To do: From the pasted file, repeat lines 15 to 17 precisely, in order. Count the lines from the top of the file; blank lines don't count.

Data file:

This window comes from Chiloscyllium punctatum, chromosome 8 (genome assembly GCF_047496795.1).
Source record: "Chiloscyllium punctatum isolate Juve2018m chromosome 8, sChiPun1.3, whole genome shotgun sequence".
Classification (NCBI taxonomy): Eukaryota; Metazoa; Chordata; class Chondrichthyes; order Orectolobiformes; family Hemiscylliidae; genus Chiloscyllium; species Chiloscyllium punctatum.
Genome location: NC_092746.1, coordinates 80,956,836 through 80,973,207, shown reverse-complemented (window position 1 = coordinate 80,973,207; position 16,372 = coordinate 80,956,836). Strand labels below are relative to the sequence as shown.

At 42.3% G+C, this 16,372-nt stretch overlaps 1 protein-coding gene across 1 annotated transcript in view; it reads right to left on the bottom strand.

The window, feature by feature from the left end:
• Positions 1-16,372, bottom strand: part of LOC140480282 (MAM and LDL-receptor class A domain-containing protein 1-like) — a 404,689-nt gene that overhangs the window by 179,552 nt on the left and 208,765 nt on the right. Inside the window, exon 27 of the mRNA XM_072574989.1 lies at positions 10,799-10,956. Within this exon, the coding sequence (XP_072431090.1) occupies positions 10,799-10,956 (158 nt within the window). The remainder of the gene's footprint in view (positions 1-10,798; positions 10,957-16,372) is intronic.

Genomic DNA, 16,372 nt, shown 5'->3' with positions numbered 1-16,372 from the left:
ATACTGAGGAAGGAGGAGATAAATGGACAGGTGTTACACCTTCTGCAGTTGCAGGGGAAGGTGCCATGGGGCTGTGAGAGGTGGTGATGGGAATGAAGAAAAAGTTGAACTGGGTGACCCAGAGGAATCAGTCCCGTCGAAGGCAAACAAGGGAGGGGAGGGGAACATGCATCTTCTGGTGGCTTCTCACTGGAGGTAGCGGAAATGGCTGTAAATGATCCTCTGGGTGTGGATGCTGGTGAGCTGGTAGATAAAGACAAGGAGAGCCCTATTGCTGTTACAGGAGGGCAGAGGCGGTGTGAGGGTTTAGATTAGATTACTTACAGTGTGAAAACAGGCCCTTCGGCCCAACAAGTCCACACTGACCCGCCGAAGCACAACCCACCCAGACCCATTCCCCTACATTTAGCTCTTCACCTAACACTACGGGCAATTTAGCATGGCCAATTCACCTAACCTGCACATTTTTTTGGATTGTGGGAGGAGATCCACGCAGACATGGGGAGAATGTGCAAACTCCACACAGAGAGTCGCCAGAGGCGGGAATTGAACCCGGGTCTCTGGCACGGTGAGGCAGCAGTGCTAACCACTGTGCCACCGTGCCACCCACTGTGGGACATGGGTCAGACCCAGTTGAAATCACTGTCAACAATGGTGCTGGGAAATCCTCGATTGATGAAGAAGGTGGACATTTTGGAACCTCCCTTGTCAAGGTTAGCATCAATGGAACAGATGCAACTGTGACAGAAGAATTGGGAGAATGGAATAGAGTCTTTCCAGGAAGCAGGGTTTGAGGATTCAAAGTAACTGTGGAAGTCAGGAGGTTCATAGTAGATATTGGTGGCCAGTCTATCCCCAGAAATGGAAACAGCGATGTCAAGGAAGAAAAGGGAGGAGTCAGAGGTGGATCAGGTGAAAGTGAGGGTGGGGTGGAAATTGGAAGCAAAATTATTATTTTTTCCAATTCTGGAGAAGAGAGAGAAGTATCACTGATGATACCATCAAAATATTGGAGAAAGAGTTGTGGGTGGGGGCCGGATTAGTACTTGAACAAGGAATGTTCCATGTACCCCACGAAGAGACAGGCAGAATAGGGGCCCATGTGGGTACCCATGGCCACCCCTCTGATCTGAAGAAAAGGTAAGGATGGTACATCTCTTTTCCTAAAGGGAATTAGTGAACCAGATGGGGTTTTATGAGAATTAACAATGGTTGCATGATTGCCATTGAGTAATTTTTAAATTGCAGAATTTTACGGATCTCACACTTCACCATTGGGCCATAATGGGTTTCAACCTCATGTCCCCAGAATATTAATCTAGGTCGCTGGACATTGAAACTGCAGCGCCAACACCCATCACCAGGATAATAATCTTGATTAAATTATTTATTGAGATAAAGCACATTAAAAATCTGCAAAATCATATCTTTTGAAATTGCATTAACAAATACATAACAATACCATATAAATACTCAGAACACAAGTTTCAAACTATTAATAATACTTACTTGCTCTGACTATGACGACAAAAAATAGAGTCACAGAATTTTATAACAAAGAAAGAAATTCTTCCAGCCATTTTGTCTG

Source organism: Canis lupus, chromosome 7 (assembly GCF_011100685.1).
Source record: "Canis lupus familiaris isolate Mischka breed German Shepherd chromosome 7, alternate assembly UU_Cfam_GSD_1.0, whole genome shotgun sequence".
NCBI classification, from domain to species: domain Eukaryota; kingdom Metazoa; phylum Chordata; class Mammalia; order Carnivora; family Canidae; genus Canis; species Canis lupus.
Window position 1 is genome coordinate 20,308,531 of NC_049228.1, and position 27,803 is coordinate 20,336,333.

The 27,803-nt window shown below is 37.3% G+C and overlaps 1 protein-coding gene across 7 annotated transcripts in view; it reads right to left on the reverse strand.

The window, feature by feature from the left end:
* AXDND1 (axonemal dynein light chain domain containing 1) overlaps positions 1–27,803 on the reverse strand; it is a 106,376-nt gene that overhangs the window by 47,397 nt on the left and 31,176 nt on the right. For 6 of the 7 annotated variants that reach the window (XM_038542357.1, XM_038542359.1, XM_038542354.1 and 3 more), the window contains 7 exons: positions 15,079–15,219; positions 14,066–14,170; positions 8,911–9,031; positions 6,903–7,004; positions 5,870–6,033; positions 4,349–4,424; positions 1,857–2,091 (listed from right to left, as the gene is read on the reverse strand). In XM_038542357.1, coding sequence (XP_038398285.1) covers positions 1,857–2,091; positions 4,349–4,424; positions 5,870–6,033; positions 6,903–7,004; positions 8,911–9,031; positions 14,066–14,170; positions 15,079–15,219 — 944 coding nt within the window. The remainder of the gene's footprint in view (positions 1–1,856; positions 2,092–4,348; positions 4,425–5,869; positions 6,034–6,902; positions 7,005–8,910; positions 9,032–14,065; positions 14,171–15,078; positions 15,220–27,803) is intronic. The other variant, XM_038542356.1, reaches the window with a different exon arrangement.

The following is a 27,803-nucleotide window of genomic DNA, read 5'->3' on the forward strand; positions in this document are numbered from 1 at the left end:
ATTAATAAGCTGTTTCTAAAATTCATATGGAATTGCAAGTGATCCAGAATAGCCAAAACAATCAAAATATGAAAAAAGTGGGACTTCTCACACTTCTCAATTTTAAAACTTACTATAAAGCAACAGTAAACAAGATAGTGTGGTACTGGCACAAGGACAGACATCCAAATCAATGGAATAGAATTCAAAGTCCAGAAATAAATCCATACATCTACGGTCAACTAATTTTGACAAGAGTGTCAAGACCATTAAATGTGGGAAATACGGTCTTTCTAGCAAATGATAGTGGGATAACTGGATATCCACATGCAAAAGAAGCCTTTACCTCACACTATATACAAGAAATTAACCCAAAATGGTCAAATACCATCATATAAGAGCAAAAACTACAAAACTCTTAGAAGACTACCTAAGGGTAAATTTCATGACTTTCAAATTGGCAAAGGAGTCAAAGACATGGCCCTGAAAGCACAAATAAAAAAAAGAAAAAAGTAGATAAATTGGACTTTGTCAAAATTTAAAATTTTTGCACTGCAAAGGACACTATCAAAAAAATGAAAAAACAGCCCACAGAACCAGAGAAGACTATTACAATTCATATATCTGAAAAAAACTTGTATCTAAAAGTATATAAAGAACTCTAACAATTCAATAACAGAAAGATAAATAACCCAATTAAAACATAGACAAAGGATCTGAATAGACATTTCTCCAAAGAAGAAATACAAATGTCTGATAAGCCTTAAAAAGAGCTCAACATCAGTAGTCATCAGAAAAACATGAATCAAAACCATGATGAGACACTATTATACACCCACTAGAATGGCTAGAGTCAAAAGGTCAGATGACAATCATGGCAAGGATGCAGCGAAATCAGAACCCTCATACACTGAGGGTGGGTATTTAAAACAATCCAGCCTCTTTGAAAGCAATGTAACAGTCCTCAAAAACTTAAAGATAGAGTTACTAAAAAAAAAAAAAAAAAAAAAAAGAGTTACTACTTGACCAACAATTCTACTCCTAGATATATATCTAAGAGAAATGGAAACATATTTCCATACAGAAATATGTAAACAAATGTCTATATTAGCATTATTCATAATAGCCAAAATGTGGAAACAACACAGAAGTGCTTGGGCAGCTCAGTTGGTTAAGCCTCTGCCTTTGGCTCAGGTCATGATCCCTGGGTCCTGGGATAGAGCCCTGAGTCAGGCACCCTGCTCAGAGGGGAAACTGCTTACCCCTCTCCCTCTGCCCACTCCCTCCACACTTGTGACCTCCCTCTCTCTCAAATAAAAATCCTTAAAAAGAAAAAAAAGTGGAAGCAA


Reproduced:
The window, feature by feature from the left end:
* AXDND1 (axonemal dynein light chain domain containing 1) overlaps positions 1–27,803 on the reverse strand; it is a 106,376-nt gene that overhangs the window by 47,397 nt on the left and 31,176 nt on the right. For 6 of the 7 annotated variants that reach the window (XM_038542357.1, XM_038542359.1, XM_038542354.1 and 3 more), the window contains 7 exons: positions 15,079–15,219; positions 14,066–14,170; positions 8,911–9,031; positions 6,903–7,004; positions 5,870–6,033; positions 4,349–4,424; positions 1,857–2,091 (listed from right to left, as the gene is read on the reverse strand). In XM_038542357.1, coding sequence (XP_038398285.1) covers positions 1,857–2,091; positions 4,349–4,424; positions 5,870–6,033; positions 6,903–7,004; positions 8,911–9,031; positions 14,066–14,170; positions 15,079–15,219 — 944 coding nt within the window. The remainder of the gene's footprint in view (positions 1–1,856; positions 2,092–4,348; positions 4,425–5,869; positions 6,034–6,902; positions 7,005–8,910; positions 9,032–14,065; positions 14,171–15,078; positions 15,220–27,803) is intronic. The other variant, XM_038542356.1, reaches the window with a different exon arrangement.

The following is a 27,803-nucleotide window of genomic DNA, read 5'->3' on the forward strand; positions in this document are numbered from 1 at the left end: